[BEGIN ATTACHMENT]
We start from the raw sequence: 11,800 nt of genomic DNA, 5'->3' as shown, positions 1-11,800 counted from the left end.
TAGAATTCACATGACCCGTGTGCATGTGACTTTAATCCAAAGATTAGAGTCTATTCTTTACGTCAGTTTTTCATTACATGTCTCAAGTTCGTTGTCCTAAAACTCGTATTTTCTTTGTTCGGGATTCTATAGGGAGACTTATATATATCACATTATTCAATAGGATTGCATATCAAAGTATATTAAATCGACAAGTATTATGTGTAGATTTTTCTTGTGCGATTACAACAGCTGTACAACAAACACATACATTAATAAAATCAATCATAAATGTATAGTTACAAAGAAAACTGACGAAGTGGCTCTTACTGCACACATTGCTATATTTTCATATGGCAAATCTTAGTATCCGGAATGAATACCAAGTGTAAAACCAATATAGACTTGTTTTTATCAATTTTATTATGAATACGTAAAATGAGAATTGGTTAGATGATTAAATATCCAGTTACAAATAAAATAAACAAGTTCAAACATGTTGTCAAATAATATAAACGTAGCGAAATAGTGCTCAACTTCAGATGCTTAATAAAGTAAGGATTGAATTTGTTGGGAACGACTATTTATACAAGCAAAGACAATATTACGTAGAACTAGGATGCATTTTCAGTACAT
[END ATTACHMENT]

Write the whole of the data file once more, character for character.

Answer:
We start from the raw sequence: 11,800 nt of genomic DNA, 5'->3' as shown, positions 1-11,800 counted from the left end.
TAGAATTCACATGACCCGTGTGCATGTGACTTTAATCCAAAGATTAGAGTCTATTCTTTACGTCAGTTTTTCATTACATGTCTCAAGTTCGTTGTCCTAAAACTCGTATTTTCTTTGTTCGGGATTCTATAGGGAGACTTATATATATCACATTATTCAATAGGATTGCATATCAAAGTATATTAAATCGACAAGTATTATGTGTAGATTTTTCTTGTGCGATTACAACAGCTGTACAACAAACACATACATTAATAAAATCAATCATAAATGTATAGTTACAAAGAAAACTGACGAAGTGGCTCTTACTGCACACATTGCTATATTTTCATATGGCAAATCTTAGTATCCGGAATGAATACCAAGTGTAAAACCAATATAGACTTGTTTTTATCAATTTTATTATGAATACGTAAAATGAGAATTGGTTAGATGATTAAATATCCAGTTACAAATAAAATAAACAAGTTCAAACATGTTGTCAAATAATATAAACGTAGCGAAATAGTGCTCAACTTCAGATGCTTAATAAAGTAAGGATTGAATTTGTTGGGAACGACTATTTATACAAGCAAAGACAATATTACGTAGAACTAGGATGCATTTTCAGTACAT